Year of Graduation: 2015
Date of Completion: Sept 2, 2014
Title of the Artwork: Disintegration
1) What is this piece depicting? What was your inspiration?
My artwork is a sculpture comprised of two parts. The first section depicts a human skeleton on bare
soil, having its bones chomped apart by a series of three centipedes. The longest of the trio has a man-
like head. Behind the skeleton’s skull lies the second portion, which consists of a looming vulture
standing in a nest of overflowing flora. I came to this bizarre idea by linking human concepts to
animalistic, disgusting imagery. Being that my IB Art theme is “The More…
The New York City Board of Education holds the largest school system in the country with over 1.1 million students and 1,700 schools. Because of this, we have the largest budget than any other school district in the nation.
Although this may seem like we have enough money to buy iPads, new laptops, Smart Boards and other advanced forms of technology, this is not always the case. In BSGE, we hold a limited amount of devices for teachers and students to use.
By now we’ve pretty much all heard the rumor that there aren’t going to be any dances OR parties this year at BSGE. Everyone’s reaction is pretty much the same, “that’s terrible.” Everyone also has the same question… “why?” Well the answer is that it’s a collective administrative decision.
Ms. Johnson says, “The Department of Education requires that adult supervisors be present at all student events and activities. For activities and events that occur during the school day, like trips, teachers are available to supervise because it occurs during their work day. But activities and events like parties that occur after the school day require the school to pay teachers for the hours they supervise the event because the event takes place after the school day.” More…
On Wednesday, December 10th, the art studio was filled with eager juniors and seniors partaking in BSGE’s first Visiting Artist event of the year. Ms. Schwarz arranged for her friend, Catherine Tafur, to present her work, inspiration, and process to the IB art students. Tafur’s presentation included seven paintings from her current exhibition at the Porter Contemporary Art Gallery: The Assassination of Osama Bin Laden, Hillary Rodham, Revolution, Rana Plaza in Savar: Death of a Thousand Workers, American Disco, The Bucket, and Drone War. These pieces addressed social issues such as feminism, the 2011 Egyptian Revolution, and the 2013 Savar building collapse. Although many of her pieces are based on current political issues, she described her inspiration as “whatever keeps me up at night, things that I want to understand.” Tafur’s work is very surreal; it is made up of various patterns, shapes, and vivid colors that “pop” in your face. Every single aspect of her pieces is symbolic, each holding a significant meaning that adds to the overall effect.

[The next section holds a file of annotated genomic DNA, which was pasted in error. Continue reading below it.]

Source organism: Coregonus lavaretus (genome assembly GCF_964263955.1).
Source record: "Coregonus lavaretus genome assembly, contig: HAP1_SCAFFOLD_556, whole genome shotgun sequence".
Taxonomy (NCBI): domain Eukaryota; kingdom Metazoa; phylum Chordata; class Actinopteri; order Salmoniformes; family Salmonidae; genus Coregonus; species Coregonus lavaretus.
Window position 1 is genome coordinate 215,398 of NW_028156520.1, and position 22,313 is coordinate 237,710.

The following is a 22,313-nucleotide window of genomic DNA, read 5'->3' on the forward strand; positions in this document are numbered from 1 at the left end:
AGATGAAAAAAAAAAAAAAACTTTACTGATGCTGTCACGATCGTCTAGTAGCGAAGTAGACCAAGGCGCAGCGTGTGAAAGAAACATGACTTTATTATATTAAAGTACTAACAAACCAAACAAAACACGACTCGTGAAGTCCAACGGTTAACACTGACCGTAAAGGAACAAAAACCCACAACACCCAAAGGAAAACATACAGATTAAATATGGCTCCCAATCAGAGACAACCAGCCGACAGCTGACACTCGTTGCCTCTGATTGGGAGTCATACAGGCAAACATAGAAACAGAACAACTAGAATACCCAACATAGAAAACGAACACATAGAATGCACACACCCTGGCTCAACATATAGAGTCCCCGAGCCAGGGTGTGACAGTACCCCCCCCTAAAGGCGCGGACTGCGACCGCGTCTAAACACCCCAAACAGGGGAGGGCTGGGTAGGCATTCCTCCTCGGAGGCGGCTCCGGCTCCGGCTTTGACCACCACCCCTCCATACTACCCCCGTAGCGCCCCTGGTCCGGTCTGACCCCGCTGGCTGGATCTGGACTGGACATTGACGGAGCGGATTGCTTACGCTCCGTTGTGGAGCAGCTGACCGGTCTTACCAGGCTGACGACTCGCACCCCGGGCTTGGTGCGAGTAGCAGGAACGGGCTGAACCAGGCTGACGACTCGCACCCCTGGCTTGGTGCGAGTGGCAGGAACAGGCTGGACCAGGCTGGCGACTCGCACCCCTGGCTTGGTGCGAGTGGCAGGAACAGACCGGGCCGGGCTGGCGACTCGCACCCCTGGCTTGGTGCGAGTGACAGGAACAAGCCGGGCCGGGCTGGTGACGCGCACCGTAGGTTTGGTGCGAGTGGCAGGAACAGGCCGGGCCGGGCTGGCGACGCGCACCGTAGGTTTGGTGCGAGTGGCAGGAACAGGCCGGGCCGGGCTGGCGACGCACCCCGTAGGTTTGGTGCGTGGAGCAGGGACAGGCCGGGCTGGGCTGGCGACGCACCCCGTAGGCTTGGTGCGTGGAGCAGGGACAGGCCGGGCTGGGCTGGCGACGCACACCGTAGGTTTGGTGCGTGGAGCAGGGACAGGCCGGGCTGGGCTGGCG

On Thursday, December 11th, BSGE juniors visited the nearby Fisher Landau Center for Art on an interdisciplinary field trip for both Visual Art and English. The Center is located on 30th Street and 38th Avenue in Long Island City, and houses a collection of contemporary American art. The 11th graders walked over after lunch to see works by modern artists Barbara Kruger, Glenn Ligon, Jenny Holzer and others. Many of the artworks challenged the students’ definition of art and abandoned any normal traditions – using bold, strong words and messages rather than aesthetic qualities to impact the viewer.
“Untitled (Pledge),” by Barbara Kruger (photo credits to Alejandra Ruiz ’16)
Sleep. We need a lot of sleep. We all want sleep because we are all tired at the end of a long day. We all need sleep because we need the energy to go through a day of learning and work. However, do we all get sufficient amounts of sleep?
According to many sources, a person should receive about 8-9 hours of sleep to be able to get enough rest in order to fully restore their body for the next day, and fully become energized for what is to come. Additionally, the National Institute of Health states that in today’s fast-paced society the average person only sleeps about seven hours per night, which is below the 8 hour minimum.
Is this how much sleep kids in high demanding schools such as BSGE, whose bodies are very dependent to sleep each and every day receive? Thirty random seventh graders were surveyed, and according to those results, 7th graders, for the most part, do not receive enough sleep. More…